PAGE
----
LOS ANGELES — A joint Beyoncé-Jay-Z album has finally dropped after years of rumors. Titled "Everything Is Love," the announcement was made by Tidal, the streaming company owned by Jay-Z. It features nine tracks, each credited to Beyoncé and Jay-Z — or The Carters — and clocks in at just under 40 minutes.
The album, unusually brief for both artists, sent fans scrambling to sign up for Tidal, a subscription-based music streaming service started by Jay-Z and other artists. That's where they could find the bonus track called "Salud" that the duo presumably felt didn't fit with the album's sequence.
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According to unofficial credits, the album features production from Pharrell Williams (two tracks, "Nice" and "Apes---"), Cool & Dre, Boi-1Da, Vory, Jahaan Sweet and Sevn Thomas, and guest spots from Migos ("Apes---") and Pharrell.
The news began trickling out on Saturday afternoon with social media posts containing images from the "Everything Is Love" visual campaign. One image posted by Beyoncé on Instagram received nearly 200,000 likes in less than 20 minutes as many noted that, once again, "Queen Bey" had broken the internet.
It was later revealed that a video was made for the song "Apes---" and was filmed at the Louvre in Paris last month. Directed by Ricky Saiz, the video features the pair posing in various settings in an oddly empty Louvre, delivering their lines in front of centuries-old masterpieces, even the Mona Lisa. The clip also features dancers performing synchronized moves on the museums steps, and Beyoncé and several dancers gyrating in front of famous paintings, and Jay-Z takes shots at the Grammys and the Super Bowl during his verses in the middle of the song.
Elsewhere, Beyoncé throws shade at Spotify. Not only is she a shareholder in Tidal — as well as being married to its owner — she passed up millions of dollars by giving the company exclusive streaming rights to her 2016 album "Lemonade." She references this in the lyrics to "Nice": "Patiently waiting for my demise/ Cause my success can't be quantified/ If I gave two f---s about streaming numbers/ Would have put 'Lemonade' up on Spotify/ F--- you, f--- you."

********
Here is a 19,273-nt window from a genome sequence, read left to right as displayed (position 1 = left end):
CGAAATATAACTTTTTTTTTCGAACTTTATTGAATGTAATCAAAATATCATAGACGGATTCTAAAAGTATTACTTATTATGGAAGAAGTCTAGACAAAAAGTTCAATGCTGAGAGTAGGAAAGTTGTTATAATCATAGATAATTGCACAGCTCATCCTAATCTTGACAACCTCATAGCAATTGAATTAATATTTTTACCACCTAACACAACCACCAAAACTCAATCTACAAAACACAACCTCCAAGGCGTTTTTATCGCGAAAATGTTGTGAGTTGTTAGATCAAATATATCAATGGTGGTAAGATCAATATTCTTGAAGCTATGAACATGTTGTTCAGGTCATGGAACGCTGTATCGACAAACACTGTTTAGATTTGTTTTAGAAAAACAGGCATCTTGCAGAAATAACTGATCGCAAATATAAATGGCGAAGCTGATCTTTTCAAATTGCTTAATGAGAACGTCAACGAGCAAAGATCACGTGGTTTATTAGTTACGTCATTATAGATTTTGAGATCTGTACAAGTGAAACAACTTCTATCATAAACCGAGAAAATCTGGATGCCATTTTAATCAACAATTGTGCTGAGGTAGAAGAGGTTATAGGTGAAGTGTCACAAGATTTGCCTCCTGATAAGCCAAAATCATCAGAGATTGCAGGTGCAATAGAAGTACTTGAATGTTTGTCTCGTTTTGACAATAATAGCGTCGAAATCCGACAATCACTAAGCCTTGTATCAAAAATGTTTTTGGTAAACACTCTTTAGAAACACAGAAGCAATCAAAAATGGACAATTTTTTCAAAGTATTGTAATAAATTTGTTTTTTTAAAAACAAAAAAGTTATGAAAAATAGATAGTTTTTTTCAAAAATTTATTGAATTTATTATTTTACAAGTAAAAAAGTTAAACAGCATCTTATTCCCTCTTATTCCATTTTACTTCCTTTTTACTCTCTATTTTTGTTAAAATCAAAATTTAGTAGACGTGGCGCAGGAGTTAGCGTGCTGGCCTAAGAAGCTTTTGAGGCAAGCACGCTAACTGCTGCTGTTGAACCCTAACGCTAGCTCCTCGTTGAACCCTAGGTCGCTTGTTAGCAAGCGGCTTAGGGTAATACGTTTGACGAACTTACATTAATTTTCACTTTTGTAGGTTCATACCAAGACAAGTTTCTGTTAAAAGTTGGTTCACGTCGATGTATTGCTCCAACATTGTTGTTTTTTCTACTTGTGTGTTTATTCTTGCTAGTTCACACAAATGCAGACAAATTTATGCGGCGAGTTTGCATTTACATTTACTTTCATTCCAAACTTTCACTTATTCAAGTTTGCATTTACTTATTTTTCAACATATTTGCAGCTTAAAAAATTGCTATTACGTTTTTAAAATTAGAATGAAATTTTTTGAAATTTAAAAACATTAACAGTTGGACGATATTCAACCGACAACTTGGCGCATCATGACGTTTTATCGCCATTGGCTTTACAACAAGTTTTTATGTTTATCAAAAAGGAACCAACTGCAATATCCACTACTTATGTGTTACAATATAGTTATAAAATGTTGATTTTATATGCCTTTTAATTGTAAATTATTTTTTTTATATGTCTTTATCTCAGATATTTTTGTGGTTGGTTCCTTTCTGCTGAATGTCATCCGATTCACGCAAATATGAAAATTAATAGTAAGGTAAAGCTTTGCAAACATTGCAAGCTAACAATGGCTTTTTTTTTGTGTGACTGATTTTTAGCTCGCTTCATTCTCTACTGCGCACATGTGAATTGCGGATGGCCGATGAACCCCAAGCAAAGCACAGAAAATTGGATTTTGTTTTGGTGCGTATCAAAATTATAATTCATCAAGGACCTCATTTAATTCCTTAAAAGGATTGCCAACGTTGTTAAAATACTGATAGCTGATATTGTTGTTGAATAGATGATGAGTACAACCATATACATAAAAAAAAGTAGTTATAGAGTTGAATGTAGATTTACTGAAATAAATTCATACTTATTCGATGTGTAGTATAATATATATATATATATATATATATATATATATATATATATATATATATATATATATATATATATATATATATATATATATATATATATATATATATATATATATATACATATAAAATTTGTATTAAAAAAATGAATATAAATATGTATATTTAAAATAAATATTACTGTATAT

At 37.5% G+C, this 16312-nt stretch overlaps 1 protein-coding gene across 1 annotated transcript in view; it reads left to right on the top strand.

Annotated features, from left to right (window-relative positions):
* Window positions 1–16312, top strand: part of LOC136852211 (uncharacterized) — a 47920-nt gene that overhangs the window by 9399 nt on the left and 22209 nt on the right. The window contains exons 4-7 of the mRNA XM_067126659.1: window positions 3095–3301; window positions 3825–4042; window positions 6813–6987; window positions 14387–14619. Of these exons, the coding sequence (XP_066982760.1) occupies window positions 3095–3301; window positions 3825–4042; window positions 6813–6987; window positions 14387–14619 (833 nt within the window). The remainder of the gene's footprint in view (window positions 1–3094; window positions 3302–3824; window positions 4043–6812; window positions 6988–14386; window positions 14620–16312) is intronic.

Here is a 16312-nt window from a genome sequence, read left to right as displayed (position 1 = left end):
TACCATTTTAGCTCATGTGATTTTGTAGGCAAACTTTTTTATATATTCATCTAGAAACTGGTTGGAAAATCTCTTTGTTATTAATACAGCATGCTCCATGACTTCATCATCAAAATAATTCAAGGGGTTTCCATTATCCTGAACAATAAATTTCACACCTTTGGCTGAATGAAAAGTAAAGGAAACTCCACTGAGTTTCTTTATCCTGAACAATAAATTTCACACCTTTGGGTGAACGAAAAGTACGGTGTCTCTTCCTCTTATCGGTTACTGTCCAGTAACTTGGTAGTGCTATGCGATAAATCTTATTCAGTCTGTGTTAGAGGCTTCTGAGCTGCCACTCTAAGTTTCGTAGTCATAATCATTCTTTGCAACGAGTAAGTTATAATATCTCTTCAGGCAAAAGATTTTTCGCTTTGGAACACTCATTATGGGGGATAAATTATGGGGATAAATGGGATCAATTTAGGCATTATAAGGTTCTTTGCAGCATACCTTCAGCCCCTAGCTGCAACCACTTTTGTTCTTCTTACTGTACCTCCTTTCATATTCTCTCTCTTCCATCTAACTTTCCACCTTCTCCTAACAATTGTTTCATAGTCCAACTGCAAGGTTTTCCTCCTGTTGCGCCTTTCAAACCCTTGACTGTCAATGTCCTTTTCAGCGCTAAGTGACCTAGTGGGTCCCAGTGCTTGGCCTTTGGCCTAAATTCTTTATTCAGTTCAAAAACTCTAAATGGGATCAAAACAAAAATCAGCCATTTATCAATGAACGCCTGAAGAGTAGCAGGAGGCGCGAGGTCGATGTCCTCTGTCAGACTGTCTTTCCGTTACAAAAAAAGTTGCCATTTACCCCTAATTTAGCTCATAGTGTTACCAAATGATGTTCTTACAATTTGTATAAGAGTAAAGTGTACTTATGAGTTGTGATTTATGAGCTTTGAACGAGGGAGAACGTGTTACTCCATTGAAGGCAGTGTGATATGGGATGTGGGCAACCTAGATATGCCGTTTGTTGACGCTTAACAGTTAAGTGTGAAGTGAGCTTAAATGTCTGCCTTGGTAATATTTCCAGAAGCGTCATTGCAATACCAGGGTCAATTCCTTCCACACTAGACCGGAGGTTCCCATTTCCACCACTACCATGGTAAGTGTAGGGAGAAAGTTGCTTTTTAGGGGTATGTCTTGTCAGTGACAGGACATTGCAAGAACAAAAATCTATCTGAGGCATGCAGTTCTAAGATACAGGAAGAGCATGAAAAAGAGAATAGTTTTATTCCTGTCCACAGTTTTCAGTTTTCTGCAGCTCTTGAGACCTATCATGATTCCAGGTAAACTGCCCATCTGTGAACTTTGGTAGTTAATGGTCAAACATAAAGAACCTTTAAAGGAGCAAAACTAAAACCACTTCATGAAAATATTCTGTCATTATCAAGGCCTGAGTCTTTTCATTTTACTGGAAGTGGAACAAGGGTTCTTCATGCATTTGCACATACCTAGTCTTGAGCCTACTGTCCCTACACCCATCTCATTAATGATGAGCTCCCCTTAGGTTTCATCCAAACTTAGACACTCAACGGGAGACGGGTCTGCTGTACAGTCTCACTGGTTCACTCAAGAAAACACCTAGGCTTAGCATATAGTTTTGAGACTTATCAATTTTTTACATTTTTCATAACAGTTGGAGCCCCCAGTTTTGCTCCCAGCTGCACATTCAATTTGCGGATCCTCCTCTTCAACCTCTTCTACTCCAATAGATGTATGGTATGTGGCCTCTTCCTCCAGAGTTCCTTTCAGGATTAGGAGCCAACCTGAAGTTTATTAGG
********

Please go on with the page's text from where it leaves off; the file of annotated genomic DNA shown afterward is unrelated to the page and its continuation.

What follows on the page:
Beyoncé also interpolates Notorious B.I.G.'s 1994 classic "Juicy," and Jay references recent events like Meek Mill's release from prison and even shooting the video for "Apesh---" in the Louvre.
The album seems to function as the last installment in a sort of marriage trilogy that began with Beyoncé's 2016 album "Lemonade" and her widely discussed stories of infidelity, continued with Jay's tales of contrition on his "4:44" last summer, and apparently reaches a happy ending with "Everything Is Love." Not only does everything about the album — its visuals, its lyrics, its shared musical spotlight, even their daughter Blue shouting out her younger twin siblings, Rumi and Sir — telegraph a happy, equal marriage that's weathered its storms but come out stronger, the lyrics to the closing song "Lovehappy," with its throwback '70s soul chorus, familiar sample and tag-team vocals, could be a wedding song for a new generation.
"Sometimes I thought we'd never see the light/ Went through hell with heaven on our side," Beyoncé sings at the song's end. "Damn, look at us now/ Pray, pray for the vows/ Way up now, yes, and a way, long way down/ We came, and we saw, and we conquered it all/ We came and we conquered, now we're happy in love."
Beyoncé and Jay-Z are currently performing on the 48-date On the Run 2 tour. They have been averaging a per-show gross of $5.5 million, according to Pollstar, on an average per night haul from 48,642 tickets sold. The trek next hits Amsterdam on June 19.